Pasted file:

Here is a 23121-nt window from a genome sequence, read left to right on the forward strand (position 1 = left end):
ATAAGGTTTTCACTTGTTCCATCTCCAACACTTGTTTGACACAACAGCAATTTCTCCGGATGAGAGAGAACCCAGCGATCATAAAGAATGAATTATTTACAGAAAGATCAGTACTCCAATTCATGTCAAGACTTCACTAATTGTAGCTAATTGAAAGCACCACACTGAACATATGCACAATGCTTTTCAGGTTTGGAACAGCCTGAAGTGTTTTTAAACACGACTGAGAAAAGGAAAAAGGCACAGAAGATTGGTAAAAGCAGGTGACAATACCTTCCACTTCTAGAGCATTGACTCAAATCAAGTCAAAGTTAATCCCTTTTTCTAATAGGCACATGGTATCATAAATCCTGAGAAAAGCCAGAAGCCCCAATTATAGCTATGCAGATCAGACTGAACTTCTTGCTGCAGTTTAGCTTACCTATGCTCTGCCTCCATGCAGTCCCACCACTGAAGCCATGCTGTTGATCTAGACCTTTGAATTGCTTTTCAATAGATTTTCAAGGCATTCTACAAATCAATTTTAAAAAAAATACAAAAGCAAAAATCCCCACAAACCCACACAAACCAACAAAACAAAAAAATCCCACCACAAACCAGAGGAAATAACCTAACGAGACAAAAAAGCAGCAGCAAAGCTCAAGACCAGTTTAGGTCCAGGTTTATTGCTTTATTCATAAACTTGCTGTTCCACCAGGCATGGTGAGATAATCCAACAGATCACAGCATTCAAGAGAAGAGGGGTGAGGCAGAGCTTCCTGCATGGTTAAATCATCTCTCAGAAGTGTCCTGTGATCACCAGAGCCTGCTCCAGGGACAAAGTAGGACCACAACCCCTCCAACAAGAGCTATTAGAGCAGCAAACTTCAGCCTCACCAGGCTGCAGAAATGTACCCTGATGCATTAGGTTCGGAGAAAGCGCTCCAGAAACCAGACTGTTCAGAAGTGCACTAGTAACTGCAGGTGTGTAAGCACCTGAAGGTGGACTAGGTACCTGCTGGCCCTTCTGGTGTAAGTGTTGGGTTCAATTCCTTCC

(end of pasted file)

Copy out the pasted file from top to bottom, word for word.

Here is a 23121-nt window from a genome sequence, read left to right on the forward strand (position 1 = left end):
ATAAGGTTTTCACTTGTTCCATCTCCAACACTTGTTTGACACAACAGCAATTTCTCCGGATGAGAGAGAACCCAGCGATCATAAAGAATGAATTATTTACAGAAAGATCAGTACTCCAATTCATGTCAAGACTTCACTAATTGTAGCTAATTGAAAGCACCACACTGAACATATGCACAATGCTTTTCAGGTTTGGAACAGCCTGAAGTGTTTTTAAACACGACTGAGAAAAGGAAAAAGGCACAGAAGATTGGTAAAAGCAGGTGACAATACCTTCCACTTCTAGAGCATTGACTCAAATCAAGTCAAAGTTAATCCCTTTTTCTAATAGGCACATGGTATCATAAATCCTGAGAAAAGCCAGAAGCCCCAATTATAGCTATGCAGATCAGACTGAACTTCTTGCTGCAGTTTAGCTTACCTATGCTCTGCCTCCATGCAGTCCCACCACTGAAGCCATGCTGTTGATCTAGACCTTTGAATTGCTTTTCAATAGATTTTCAAGGCATTCTACAAATCAATTTTAAAAAAAATACAAAAGCAAAAATCCCCACAAACCCACACAAACCAACAAAACAAAAAAATCCCACCACAAACCAGAGGAAATAACCTAACGAGACAAAAAAGCAGCAGCAAAGCTCAAGACCAGTTTAGGTCCAGGTTTATTGCTTTATTCATAAACTTGCTGTTCCACCAGGCATGGTGAGATAATCCAACAGATCACAGCATTCAAGAGAAGAGGGGTGAGGCAGAGCTTCCTGCATGGTTAAATCATCTCTCAGAAGTGTCCTGTGATCACCAGAGCCTGCTCCAGGGACAAAGTAGGACCACAACCCCTCCAACAAGAGCTATTAGAGCAGCAAACTTCAGCCTCACCAGGCTGCAGAAATGTACCCTGATGCATTAGGTTCGGAGAAAGCGCTCCAGAAACCAGACTGTTCAGAAGTGCACTAGTAACTGCAGGTGTGTAAGCACCTGAAGGTGGACTAGGTACCTGCTGGCCCTTCTGGTGTAAGTGTTGGGTTCAATTCCTTCC